There ain’t a place I’d like to be instead of

Groovin’, down a crowded avenue
Doin’ anything we like to do

There’s always lots of things that we can see
We can be anyone we want to be
And all those happy people we could meet just

Groovin’, on a Sunday afternoon
Really couldn’t get away too soon

Ah-ha-ha
Ah-ha-ha
Ah-ha-ha

We’ll keep on spending sunny days this way
We’re gonna talk and laugh our time away
I feel it comin’ closer day by day
Life would be ecstasy, you and me endlessly

Groovin’, on a Sunday afternoon
Really couldn’t get away too soon

Ah-ha-ha
Ah-ha-ha
Ah-ha-ha

Writer/s: Felix Cavaliere, Eddie Brigati 

 

“You Get The Funk After Death”

Benjamin Orr 135 funk after death

 

“You get the funk after death.” Words of wisdom from Peter on my first day on the job. We were digging the latest grave, and I was still pretty skeeved from all the new smells that hit me when I arrived that morning. I never knew about the funk until I started working at Floyd’s Funeral Parlor. I never knew a lot of things until then.

Since I was a kid, I’d wanted to work at Floyd’s. I’d pass the big, old Victorian house twice a day, to and from school. Out front, Floyd’s tuxedoed statue stood a good 15 feet higher than the tallest passerby. He was always tastefully ringed by a bed of fresh lilies. You might think he’d be intimidating, looking down his nose on everyone, but those lilies softened him and reassured bereaved families that their dearly departed would be in good hands at Floyd’s. Floyd seemed like the kind of man I wanted to be.

“Almost like fingerprints, everyone’s funk is different,” Peter continued.

“How so?”

“Well, take the little old lady we’re burying today. She came here from Myrtle’s Nursing Home, where she’d lived for years. You know how nursing homes always have that stale urine, musty kind of smell? Well, when you’ve lived with that stink for years, it becomes part of you. Plus, she lingered for a long time after she got sick, and decay had got a foothold before she passed. Her family brought a bucketful of Tender Violet cologne to try to cover it up. I guess they thought if the perfume matched her name, violet would become the prominent aroma. Now her funk could best be described as decaying violets with a hint of dog piss.”

“She doesn’t smell like that in the viewing room. I think the embalming process must have taken care of it.”

“Nah. It just adds to the mix. You don’t notice it as much because the lilies are overpowering.”

“What about the guy who came in last night? The one who had a heart attack on the 18th green over at Shady Glen Golf? If where you came from becomes part of the funk, he should be smelling like fertilizer, but He doesn’t. He just smells awfully sweaty.”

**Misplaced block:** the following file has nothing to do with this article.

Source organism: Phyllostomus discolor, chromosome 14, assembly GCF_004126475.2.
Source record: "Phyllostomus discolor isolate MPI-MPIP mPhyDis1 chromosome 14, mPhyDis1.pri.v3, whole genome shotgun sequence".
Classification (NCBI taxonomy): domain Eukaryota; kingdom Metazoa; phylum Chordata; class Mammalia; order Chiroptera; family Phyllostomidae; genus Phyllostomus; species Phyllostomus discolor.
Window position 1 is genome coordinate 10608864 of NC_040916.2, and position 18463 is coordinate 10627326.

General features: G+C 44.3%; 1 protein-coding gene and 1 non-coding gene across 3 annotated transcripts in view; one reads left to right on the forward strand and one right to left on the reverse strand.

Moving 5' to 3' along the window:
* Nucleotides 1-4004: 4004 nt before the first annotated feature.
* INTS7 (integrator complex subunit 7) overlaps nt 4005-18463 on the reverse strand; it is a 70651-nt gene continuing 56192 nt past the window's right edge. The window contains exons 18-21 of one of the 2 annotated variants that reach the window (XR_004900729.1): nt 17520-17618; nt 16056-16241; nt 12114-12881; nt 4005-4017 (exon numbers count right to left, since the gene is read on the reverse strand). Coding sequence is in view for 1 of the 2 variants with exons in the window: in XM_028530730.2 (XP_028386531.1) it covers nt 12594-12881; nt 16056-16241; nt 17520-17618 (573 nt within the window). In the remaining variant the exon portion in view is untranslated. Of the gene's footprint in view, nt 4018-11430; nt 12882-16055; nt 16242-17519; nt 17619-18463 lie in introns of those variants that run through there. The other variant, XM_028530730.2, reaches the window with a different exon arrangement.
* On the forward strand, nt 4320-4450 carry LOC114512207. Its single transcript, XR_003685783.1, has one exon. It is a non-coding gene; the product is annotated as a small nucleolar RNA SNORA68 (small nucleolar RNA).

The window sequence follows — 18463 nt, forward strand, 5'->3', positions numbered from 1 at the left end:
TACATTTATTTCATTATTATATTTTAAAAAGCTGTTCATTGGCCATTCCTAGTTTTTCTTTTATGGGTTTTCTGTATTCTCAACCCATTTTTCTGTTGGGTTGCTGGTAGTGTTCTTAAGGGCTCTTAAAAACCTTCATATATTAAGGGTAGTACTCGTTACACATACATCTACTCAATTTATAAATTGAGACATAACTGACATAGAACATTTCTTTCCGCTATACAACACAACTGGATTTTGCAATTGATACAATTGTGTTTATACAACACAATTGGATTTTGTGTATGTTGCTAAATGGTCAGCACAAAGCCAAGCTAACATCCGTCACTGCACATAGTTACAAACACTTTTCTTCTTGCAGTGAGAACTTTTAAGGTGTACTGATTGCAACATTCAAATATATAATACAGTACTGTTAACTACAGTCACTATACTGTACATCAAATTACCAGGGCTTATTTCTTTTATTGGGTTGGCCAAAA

“There you have it! By the time you get to the 18th hole, everyone smells sweaty.”

“So the funk isn’t quite like a fingerprint, after all?”

“Sure, it is. Didn’t you ever notice everyone’s sweat smells different? Garlicky and fishy, if you just had scampi; boozy if you drank lunch.”

“Hey, Petey! Stop your yammering and just dig! I’m trying to get some sleep here.”

I wasn’t about to wait around to find out who said that. I dropped my shovel and ran. Peter caught me by my overall strap as I ran past. Nearly choked me to death before he brought me to the ground.

“Pfft! When are you not trying to get some sleep, Harvey? You think you got someplace else to be?”

“Peter? Who’s Harvey? Isn’t that the name on the next tombstone?”

“Listen, Petey, even the dead have to rest up to make a good first impression.”

“On the kid? I think you’ve already made your impression, scaring him half to death. It’s his first day. I planned to ease into letting him know what’s what.”

“Not the kid; Violet. We were sweet on each other when we were young. I want to look my best when she sees me.”

I must be cut out for this work. I was already getting over the shock of hearing a dead man talking, because I jumped into the conversation.

“Mr. Harvey, how is she going to see you? I mean, I gather you ARE the Harvey in the next grave. I can hear you but can’t see you. How will she?”

“Don’t know how it works, Kiddo. It just does. She might not see me right away, if she’s not over the trauma of dying yet. But when she does see me, I want to look as good as I can.”

“Harvey, you’ve been dead 15 years already. How good can you possibly look?”

“Listen, Petey. Floyd does an A-1 job of embalming and prepping for burial. He may not be able to get rid of the funk, but he sure can preserve the body. I just wish he hadn’t concentrated only on the parts that would be seen at the viewing.”

“What do you mean, Mr. Harvey? I thought the embalming fluid replaced blood through the whole body.”

“It does, Kiddo. But Floyd does a lot more than just stuff us with that formaldehyde mix. He fixes up our faces, too. Haven’t you ever heard anyone say ‘Aw, he looks just like himself’ when they pay their respects?”

“Yes, but…”

“Listen, Kiddo. When that train hit me, it threw my parts all over the place. Floyd got them all back and reattached what he could.”

“He made you whole again, Harvey. What’s the problem?”

“Well, Petey, let’s just say, he’ll never be a plastic surgeon. Or a tailor.”

Death comes differently for everyone. Sometimes he comes violently, painfully. Other times, he comes peacefully, stealing from morphine dreams. Sometimes he’ll snatch people before they know what hit them. Other times, he’ll wait for months in the shadows, slowly siphoning someone’s life away. Anytime he wants, Death’ll take from a hospital, bedroom, golf course, lake, middle of the street. No matter how, when, or where he comes, when Death takes, his leavings come here to Floyd’s.

 

Inspired by a lyric from The Cars’ “I’m In Touch With Your World.” Photo of Benjamin Orr (credit unknown)